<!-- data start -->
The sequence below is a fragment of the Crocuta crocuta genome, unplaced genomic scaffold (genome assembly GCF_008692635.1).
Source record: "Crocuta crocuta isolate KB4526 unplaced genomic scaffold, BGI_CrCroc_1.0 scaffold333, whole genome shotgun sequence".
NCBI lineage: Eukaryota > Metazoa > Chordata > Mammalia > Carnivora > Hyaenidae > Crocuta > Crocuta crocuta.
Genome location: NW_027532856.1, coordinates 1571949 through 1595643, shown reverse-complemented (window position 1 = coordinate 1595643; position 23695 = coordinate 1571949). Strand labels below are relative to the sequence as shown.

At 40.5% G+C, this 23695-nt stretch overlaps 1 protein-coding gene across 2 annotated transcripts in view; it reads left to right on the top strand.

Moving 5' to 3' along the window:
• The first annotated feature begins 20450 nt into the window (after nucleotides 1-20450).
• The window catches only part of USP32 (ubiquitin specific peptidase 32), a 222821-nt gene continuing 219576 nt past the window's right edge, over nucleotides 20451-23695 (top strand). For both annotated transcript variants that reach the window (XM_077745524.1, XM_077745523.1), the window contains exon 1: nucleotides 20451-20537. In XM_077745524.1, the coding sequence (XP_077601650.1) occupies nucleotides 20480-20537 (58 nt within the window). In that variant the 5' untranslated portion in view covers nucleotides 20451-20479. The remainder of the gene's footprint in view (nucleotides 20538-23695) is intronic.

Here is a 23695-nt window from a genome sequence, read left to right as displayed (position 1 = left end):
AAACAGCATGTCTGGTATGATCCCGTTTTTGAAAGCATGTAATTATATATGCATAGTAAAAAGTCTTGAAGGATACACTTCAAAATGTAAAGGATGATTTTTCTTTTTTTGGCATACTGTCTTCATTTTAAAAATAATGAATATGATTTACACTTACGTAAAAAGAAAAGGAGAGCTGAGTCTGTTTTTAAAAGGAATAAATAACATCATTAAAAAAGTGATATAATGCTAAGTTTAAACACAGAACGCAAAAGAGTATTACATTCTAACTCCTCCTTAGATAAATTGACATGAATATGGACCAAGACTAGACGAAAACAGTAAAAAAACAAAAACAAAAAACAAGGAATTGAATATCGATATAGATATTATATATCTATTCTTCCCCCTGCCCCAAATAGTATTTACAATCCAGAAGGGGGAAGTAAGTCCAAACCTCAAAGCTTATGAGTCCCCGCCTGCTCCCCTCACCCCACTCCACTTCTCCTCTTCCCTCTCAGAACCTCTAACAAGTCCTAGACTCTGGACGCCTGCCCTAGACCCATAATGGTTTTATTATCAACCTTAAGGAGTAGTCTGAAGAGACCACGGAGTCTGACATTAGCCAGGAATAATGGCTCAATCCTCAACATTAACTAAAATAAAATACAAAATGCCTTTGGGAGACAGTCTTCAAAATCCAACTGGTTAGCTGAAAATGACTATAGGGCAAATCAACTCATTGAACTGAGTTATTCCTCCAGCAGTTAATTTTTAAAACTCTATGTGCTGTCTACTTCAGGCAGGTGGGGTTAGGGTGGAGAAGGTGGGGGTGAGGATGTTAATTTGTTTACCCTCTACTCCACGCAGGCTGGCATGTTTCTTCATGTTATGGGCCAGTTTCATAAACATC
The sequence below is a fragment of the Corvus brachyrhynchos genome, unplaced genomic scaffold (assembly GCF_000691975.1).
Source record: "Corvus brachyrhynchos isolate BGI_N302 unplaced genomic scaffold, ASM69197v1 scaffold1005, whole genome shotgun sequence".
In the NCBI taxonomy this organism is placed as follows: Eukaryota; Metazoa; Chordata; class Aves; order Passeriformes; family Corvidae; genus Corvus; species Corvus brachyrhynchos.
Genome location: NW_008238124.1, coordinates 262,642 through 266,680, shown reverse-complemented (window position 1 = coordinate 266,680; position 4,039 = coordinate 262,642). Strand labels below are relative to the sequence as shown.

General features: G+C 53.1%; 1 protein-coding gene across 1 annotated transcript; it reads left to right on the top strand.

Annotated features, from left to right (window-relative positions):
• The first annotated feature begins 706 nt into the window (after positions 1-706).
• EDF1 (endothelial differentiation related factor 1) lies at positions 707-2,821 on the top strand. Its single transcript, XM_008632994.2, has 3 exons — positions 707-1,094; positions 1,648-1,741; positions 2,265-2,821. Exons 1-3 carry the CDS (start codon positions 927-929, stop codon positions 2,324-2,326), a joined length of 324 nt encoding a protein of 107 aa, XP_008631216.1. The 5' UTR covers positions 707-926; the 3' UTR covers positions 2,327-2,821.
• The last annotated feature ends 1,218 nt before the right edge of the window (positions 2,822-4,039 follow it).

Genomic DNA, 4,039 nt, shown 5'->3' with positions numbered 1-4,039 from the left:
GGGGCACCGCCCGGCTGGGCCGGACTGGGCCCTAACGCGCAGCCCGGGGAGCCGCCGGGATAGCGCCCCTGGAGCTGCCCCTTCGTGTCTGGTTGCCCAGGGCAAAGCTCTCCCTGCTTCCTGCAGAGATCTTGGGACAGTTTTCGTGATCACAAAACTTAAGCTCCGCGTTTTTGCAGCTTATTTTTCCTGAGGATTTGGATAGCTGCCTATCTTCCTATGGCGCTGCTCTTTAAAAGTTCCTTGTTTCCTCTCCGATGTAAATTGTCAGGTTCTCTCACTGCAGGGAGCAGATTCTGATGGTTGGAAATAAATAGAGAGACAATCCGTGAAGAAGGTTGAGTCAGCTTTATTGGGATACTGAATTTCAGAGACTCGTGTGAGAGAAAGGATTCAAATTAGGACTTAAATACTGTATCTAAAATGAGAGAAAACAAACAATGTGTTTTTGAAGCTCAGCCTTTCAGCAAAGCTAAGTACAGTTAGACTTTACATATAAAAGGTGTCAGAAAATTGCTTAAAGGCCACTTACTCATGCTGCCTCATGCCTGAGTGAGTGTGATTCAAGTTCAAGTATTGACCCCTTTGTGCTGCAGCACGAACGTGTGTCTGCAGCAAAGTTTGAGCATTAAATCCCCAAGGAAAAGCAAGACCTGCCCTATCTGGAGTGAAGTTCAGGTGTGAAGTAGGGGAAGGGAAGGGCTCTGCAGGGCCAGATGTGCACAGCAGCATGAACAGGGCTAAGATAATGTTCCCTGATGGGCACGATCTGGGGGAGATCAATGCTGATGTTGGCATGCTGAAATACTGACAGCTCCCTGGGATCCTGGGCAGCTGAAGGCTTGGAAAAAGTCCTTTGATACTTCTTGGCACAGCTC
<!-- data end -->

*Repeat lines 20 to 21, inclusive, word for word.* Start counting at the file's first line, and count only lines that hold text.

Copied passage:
Genomic DNA, 4,039 nt, shown 5'->3' with positions numbered 1-4,039 from the left:
GGGGCACCGCCCGGCTGGGCCGGACTGGGCCCTAACGCGCAGCCCGGGGAGCCGCCGGGATAGCGCCCCTGGAGCTGCCCCTTCGTGTCTGGTTGCCCAGGGCAAAGCTCTCCCTGCTTCCTGCAGAGATCTTGGGACAGTTTTCGTGATCACAAAACTTAAGCTCCGCGTTTTTGCAGCTTATTTTTCCTGAGGATTTGGATAGCTGCCTATCTTCCTATGGCGCTGCTCTTTAAAAGTTCCTTGTTTCCTCTCCGATGTAAATTGTCAGGTTCTCTCACTGCAGGGAGCAGATTCTGATGGTTGGAAATAAATAGAGAGACAATCCGTGAAGAAGGTTGAGTCAGCTTTATTGGGATACTGAATTTCAGAGACTCGTGTGAGAGAAAGGATTCAAATTAGGACTTAAATACTGTATCTAAAATGAGAGAAAACAAACAATGTGTTTTTGAAGCTCAGCCTTTCAGCAAAGCTAAGTACAGTTAGACTTTACATATAAAAGGTGTCAGAAAATTGCTTAAAGGCCACTTACTCATGCTGCCTCATGCCTGAGTGAGTGTGATTCAAGTTCAAGTATTGACCCCTTTGTGCTGCAGCACGAACGTGTGTCTGCAGCAAAGTTTGAGCATTAAATCCCCAAGGAAAAGCAAGACCTGCCCTATCTGGAGTGAAGTTCAGGTGTGAAGTAGGGGAAGGGAAGGGCTCTGCAGGGCCAGATGTGCACAGCAGCATGAACAGGGCTAAGATAATGTTCCCTGATGGGCACGATCTGGGGGAGATCAATGCTGATGTTGGCATGCTGAAATACTGACAGCTCCCTGGGATCCTGGGCAGCTGAAGGCTTGGAAAAAGTCCTTTGATACTTCTTGGCACAGCTC